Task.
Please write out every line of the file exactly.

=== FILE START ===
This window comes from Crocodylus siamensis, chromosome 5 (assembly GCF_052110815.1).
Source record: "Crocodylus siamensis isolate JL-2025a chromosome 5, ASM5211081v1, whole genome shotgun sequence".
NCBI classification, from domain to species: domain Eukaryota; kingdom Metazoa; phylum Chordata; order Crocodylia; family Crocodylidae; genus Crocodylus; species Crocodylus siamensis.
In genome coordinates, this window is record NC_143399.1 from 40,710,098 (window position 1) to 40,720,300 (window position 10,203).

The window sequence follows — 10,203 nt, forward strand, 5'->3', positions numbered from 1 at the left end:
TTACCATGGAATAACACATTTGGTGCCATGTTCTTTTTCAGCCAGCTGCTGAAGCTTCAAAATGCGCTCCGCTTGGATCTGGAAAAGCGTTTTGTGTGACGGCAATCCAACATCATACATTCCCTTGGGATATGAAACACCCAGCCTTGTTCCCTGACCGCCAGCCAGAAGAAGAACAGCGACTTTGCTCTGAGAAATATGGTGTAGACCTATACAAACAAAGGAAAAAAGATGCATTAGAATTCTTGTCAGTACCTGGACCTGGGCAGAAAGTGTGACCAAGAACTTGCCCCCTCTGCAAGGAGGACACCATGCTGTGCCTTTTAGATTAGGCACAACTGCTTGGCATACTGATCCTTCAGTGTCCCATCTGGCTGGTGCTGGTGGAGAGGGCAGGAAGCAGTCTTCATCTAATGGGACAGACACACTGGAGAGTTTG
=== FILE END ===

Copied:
This window comes from Crocodylus siamensis, chromosome 5 (assembly GCF_052110815.1).
Source record: "Crocodylus siamensis isolate JL-2025a chromosome 5, ASM5211081v1, whole genome shotgun sequence".
NCBI classification, from domain to species: domain Eukaryota; kingdom Metazoa; phylum Chordata; order Crocodylia; family Crocodylidae; genus Crocodylus; species Crocodylus siamensis.
In genome coordinates, this window is record NC_143399.1 from 40,710,098 (window position 1) to 40,720,300 (window position 10,203).

The window sequence follows — 10,203 nt, forward strand, 5'->3', positions numbered from 1 at the left end:
TTACCATGGAATAACACATTTGGTGCCATGTTCTTTTTCAGCCAGCTGCTGAAGCTTCAAAATGCGCTCCGCTTGGATCTGGAAAAGCGTTTTGTGTGACGGCAATCCAACATCATACATTCCCTTGGGATATGAAACACCCAGCCTTGTTCCCTGACCGCCAGCCAGAAGAAGAACAGCGACTTTGCTCTGAGAAATATGGTGTAGACCTATACAAACAAAGGAAAAAAGATGCATTAGAATTCTTGTCAGTACCTGGACCTGGGCAGAAAGTGTGACCAAGAACTTGCCCCCTCTGCAAGGAGGACACCATGCTGTGCCTTTTAGATTAGGCACAACTGCTTGGCATACTGATCCTTCAGTGTCCCATCTGGCTGGTGCTGGTGGAGAGGGCAGGAAGCAGTCTTCATCTAATGGGACAGACACACTGGAGAGTTTG